Flint Cryptocrystalline form of the mineral quartz

Flint is a hard, sedimentary cryptocrystalline form of the mineral quartz, categorized as a variety of chert. It occurs chiefly as nodules and masses in sedimentary rocks, such as chalks and limestones. Inside the nodule, flint is usually dark grey, black, green, white or brown in colour, and often has a glassy or waxy appearance. A thin layer on the outside of the nodules is usually different in colour, typically white and rough in texture. From a petrological point of view, "flint" refers specifically to the form of chert which occurs in chalk or marly limestone. Similarly, "common chert" occurs in limestone.

Chert A hard, fine-grained sedimentary rock composed of crystals of quartz (silica) that are very small

Chert is a hard, fine-grained sedimentary rock composed of crystals of quartz (silica) that are very small (microcrystalline or cryptocrystalline). Quartz (silica) is the mineral form of silicon dioxide (SiO2). Chert is often of biological origin (organic) but may also occur inorganically as a chemical precipitate or a diagenetic replacement (e.g., petrified wood). Geologists use chert as a generic name for any type of microcrystalline or cryptocrystalline quartz.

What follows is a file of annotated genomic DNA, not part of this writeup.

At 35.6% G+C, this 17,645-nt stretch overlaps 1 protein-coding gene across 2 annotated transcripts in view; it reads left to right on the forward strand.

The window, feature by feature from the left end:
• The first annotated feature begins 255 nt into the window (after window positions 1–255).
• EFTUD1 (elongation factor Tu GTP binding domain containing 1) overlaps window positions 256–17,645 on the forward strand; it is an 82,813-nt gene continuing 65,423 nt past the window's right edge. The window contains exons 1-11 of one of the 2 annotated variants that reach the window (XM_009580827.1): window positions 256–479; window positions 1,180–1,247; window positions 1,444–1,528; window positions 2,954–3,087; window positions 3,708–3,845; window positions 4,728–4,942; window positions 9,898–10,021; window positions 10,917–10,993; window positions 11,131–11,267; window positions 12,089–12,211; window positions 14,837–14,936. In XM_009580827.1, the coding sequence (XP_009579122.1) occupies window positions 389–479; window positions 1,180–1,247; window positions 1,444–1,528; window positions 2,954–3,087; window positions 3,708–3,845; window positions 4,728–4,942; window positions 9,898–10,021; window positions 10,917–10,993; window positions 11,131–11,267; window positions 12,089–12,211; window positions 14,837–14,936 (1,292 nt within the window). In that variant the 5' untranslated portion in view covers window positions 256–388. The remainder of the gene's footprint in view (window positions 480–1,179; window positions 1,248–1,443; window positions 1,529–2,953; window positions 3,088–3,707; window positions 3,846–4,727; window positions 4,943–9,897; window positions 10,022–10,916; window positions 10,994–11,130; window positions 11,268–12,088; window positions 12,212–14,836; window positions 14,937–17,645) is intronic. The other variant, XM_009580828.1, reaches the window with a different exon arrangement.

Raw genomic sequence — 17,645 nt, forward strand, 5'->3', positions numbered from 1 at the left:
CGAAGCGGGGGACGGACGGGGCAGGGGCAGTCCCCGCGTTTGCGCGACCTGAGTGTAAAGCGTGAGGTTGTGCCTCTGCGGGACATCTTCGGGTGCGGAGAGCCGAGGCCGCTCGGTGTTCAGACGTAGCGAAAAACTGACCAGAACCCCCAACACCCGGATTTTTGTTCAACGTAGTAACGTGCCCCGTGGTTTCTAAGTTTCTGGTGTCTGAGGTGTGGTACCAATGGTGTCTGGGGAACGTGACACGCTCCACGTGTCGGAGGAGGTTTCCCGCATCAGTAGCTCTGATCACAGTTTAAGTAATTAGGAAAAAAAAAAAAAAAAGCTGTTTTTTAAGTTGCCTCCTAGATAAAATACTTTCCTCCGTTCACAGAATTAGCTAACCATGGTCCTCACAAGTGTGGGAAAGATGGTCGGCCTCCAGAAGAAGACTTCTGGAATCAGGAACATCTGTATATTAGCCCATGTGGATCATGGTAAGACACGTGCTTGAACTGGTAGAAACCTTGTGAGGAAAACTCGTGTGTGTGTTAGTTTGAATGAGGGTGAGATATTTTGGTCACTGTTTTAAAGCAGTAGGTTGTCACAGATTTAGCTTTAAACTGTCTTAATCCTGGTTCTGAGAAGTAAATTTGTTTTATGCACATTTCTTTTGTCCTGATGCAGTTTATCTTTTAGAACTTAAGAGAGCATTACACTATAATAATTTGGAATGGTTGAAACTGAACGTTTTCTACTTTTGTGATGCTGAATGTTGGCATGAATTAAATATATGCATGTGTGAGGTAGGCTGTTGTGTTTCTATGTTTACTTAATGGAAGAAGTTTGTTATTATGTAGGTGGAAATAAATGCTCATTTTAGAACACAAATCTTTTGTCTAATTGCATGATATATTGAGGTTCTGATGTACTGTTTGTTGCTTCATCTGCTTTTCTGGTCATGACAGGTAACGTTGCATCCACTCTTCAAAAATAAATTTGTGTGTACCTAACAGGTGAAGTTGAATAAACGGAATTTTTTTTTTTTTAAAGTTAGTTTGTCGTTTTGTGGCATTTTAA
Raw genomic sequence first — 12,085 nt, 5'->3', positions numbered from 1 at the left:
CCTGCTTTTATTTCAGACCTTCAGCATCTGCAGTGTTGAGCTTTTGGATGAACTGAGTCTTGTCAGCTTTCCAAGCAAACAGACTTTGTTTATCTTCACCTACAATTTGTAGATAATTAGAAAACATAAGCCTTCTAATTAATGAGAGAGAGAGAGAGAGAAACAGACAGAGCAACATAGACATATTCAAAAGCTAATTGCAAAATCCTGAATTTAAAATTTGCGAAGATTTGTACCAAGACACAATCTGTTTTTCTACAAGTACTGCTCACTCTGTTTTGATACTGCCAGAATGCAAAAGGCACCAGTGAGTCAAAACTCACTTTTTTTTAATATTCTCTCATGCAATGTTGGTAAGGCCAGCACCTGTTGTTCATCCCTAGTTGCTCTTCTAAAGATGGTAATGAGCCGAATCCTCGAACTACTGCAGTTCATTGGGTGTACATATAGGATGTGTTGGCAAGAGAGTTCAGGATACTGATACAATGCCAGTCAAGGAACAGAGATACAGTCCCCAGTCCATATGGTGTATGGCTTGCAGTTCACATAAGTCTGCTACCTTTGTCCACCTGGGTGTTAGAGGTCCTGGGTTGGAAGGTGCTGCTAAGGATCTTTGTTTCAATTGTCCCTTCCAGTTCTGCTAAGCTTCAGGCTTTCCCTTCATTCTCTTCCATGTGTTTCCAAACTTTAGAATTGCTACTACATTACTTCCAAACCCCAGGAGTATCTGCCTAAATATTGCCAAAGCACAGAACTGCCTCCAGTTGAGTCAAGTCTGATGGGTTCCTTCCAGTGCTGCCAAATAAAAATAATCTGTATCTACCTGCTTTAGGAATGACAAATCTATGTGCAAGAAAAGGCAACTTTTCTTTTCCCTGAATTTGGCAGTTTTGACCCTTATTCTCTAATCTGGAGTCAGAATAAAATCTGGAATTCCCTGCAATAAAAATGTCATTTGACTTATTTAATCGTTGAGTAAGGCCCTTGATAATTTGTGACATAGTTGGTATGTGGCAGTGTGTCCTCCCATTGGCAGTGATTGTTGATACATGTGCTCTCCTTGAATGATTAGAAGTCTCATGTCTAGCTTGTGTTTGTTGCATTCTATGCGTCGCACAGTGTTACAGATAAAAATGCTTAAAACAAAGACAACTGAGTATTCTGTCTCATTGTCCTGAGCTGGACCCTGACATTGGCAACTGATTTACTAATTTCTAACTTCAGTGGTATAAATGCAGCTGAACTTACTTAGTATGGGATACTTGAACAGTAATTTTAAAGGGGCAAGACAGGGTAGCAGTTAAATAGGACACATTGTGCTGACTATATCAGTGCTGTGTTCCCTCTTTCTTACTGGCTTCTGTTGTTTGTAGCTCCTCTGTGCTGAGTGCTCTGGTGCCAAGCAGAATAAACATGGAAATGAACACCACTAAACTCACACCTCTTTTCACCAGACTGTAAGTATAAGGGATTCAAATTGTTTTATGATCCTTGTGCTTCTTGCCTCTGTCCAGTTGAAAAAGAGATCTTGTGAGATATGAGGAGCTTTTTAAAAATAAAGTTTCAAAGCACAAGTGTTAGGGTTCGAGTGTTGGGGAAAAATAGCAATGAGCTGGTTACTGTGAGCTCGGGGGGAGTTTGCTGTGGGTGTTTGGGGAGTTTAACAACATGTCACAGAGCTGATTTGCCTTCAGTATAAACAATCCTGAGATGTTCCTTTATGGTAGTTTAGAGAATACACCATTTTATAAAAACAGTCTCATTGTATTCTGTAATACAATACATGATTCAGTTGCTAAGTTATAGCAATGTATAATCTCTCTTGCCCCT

Jasper Chalcedony variety colored by iron oxide

Jasper, an aggregate of microgranular quartz and/or chalcedony and other mineral phases, is an opaque, impure variety of silica, usually red, yellow, brown or green in color; and rarely blue. The common red color is due to iron(III) inclusions. The mineral aggregate breaks with a smooth surface and is used for ornamentation or as a gemstone. It can be highly polished and is used for items such as vases, seals, and snuff boxes. The specific gravity of jasper is typically 2.5 to 2.9. A green variety with red spots, known as heliotrope (bloodstone), is one of the traditional birthstones for March. Jaspilite is a banded iron formation rock that often has distinctive bands of jasper.

Age and cultural affiliations

Whether Clovis toolmaking technology was native to the Americas or originated through influences from elsewhere is a contentious issue among archaeologists. Lithic antecedents of Clovis points have not been found in northeast Asia, from where the first human inhabitants of the Americas are believed by the majority of archaeologists to have originated. Strong similarities with points produced by the Solutrean culture in the Iberian peninsula of Europe have been noted, leading to the controversial Solutrean hypothesis, that the technology was introduced by hunters traversing the Atlantic ice-shelf, meaning some of the first American humans were European.